21 Rania Abouzeid, “Syria’s Friday of dignity becomes a day of death,” Time, March 25, 2011
22 Rania Abouzeid, “Syria’s Friday of dignity becomes a day of death,” Time, March 25, 2011
23 “Syrie: un autre eclarage du conflict qui dure depuis 5 ans, BeCuriousTV , » May 23, 2016, http://www.globalresearch.ca/syria-aleppo-doctor-demolishes-imperialist-propaganda-and-media-warmongering/5531157
24 Nicholas Blanford, “Can the Syrian regime divide and conquer its opposition?” Time, April 9, 2011
25 Jay Solomon, “To check Syria, U.S. explores bond with Muslim Brothers,” The Wall Street Journal, July 25, 2007
26 Ibid
27 Liad Porat, “The Syrian Muslim Brotherhood and the Asad Regime,” Crown Center for Middle East Studies, Brandeis University, December 2010, No. 47
28 Ibid
29 http://www.judicialwatch.org/wp-content/uploads/2015/05/Pg.-291-Pgs.-287-293-JW-v-DOD-and-State-14-812-DOD-Release-2015-04-10-final-version11.pdf
30 Alfred B. Prados and Jeremy M. Sharp, “Syria: Political Conditions and Relations with the United States After the Iraq War,” Congressional Research Service, February 28, 2005.
31 Anthony Shadid, “Security forces kill dozens in uprisings around Syria”, The New York Times, April 22, 2011
32 Rania Abouzeid, “Syria’s Friday of dignity becomes a day of death,” Time, March 25, 2011
33 Fabrice Balanche, “The Alawi Community and the Syria Crisis Middle East Institute, May 14, 2015
34 Anthony Shadid, “Syria broadens deadly crackdown on protesters”, The New York Times, May 8, 2011
35 Rania Abouzeid, “Meet the Islamist militants fighting alongside Syria’s rebels,” Time, July 26, 2012
36 Rania Abouzeid, “Interview with official of Jabhat al-Nusra, Syria’s Islamist militia group,” Time, Dec 25, 2015
37 Robert Fisk, “Syrian civil war: West failed to factor in Bashar al-Assad’s Iranian backers as the conflict developed,” The Independent, March 13, 2016
38 Anthony Shadid, “Syria broadens deadly crackdown on protesters”, The New York Times, May 8, 2011
39 Nada Bakri, “Syria allows Red Cross officials to visit prison”, The New York Times, September 5, 2011
40 Nada Bakri, “Syrian opposition calls for protection from crackdown”, The New York Times, October 25, 2011
41 President al-Assad to Portuguese State TV: International system failed to accomplish its duty… Western officials have no desire to combat terrorism, SANA, March 5, 2015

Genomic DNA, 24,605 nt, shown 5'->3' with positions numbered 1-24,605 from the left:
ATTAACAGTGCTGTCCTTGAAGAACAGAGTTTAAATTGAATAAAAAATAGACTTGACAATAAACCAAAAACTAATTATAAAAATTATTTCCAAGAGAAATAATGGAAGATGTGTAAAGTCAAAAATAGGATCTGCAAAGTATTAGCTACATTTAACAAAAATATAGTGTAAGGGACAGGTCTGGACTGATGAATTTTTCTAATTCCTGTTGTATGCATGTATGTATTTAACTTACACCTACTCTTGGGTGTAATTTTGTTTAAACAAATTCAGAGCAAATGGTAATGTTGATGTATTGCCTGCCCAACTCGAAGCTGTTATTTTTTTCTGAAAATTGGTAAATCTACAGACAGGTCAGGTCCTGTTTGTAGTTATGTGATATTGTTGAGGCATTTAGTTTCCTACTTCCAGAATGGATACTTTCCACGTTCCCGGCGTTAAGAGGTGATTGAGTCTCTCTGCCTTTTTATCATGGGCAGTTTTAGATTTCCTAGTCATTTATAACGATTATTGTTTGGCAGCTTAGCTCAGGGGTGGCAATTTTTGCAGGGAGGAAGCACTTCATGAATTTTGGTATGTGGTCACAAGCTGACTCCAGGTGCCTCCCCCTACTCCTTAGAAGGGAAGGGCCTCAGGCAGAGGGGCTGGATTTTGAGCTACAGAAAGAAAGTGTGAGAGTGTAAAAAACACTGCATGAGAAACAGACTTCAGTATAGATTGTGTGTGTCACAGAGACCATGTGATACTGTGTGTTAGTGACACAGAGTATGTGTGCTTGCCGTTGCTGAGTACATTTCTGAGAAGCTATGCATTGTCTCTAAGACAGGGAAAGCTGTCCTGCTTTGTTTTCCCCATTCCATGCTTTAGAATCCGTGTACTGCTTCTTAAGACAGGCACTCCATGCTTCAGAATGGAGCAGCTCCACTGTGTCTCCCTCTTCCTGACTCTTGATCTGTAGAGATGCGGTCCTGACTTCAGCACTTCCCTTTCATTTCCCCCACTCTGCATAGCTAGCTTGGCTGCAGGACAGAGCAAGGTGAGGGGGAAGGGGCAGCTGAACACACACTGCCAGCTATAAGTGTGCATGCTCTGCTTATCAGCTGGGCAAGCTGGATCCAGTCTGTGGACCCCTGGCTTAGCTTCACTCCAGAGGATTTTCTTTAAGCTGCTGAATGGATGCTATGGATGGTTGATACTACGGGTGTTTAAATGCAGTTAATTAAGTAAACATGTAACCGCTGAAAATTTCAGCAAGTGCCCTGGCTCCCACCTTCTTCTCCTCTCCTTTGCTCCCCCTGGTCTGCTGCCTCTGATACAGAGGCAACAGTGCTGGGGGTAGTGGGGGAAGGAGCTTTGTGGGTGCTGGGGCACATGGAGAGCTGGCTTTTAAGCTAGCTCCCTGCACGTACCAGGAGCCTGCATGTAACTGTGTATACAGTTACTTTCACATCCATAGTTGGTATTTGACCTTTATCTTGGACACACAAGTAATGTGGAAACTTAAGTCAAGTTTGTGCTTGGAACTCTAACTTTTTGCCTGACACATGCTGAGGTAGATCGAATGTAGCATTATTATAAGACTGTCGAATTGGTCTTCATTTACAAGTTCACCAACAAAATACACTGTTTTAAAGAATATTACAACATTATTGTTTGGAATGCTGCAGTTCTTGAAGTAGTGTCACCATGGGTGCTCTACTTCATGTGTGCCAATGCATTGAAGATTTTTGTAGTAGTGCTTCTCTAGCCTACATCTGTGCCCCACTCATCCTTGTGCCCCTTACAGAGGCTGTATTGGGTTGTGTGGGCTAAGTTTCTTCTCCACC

42 Patrick Seale, “Syria’s long war,” Middle East Online, September 26, 2012
43 Ibid
44 Rania Abouzeid, “Sitting pretty in Syria: Why few go backing Bashar,” Time, March 6, 2011
45 Rania Abouzeid, “The youth of Syria: the rebels are on pause,” Time, March 6, 2011
46 “Can the Syrian regime divide and conquer its opposition?” Time, April 9, 2011
47 Anthony Shadid, “Security forces kill dozens in uprisings around Syria”, The New York Times, April 22, 2011
48 Ben Fenton, “Macmillan backed Syria assassination plot,” The Guardian, September 27, 2003
49 Robert Fisk, “Conspiracy of silence in the Arab world,” The Independent, February 9, 2007
50 Robert Dreyfus, Devil’s Game: How the United States Helped Fundamentalist Islam, Holt, 2005, p. 205
51 William R. Polk, “Understanding Syria: From pre-civil war to post-Assad,” The Atlantic, December 10, 2013
52 Dreyfus
53 Dreyfus
54 William R. Polk, “Understanding Syria: From pre-civil war to post-Assad,” The Atlantic, December 10, 2013
55 Quoted in Nikolas Van Dam, The Struggle for Power in Syria: Politics and Society under Asad and the Ba’ath Party, I.B. Taurus, 2011
56 Patrick Cockburn, “Confused about the US response to Isis in Syria? Look to the CIA’s relationship with Saudi Arabia,” The Independent, June 17, 2016
57 National Security Strategy, February 2015
58 Ibid
59 Robert Baer, Sleeping with the Devil: How Washington Sold Our Soul for Saudi Crude, Three Rivers Press, 2003, p. 123
60 US State Department website. http://www.state.gov/r/pa/ei/bgn/3580.htm#econ. Accessed February 8, 2012
61 The National Security Strategy of the United States of America, September 2002
62 National Security Strategy, February 2015
63 The National Security Strategy of the United States of America, March 2006
64 Henry Fountain, “Researchers link Syrian conflict to drought made worse by climate change,” The New York Times, March 2, 2015
65 Aryn Baker, “Syria is not Egypt, but might it one day be Tunisia?,” Time, February 4, 2011
66 Jonathan Steele, “Most Syrians back President Assad, but you’d never know from western media,” The Guardian, January 17, 2012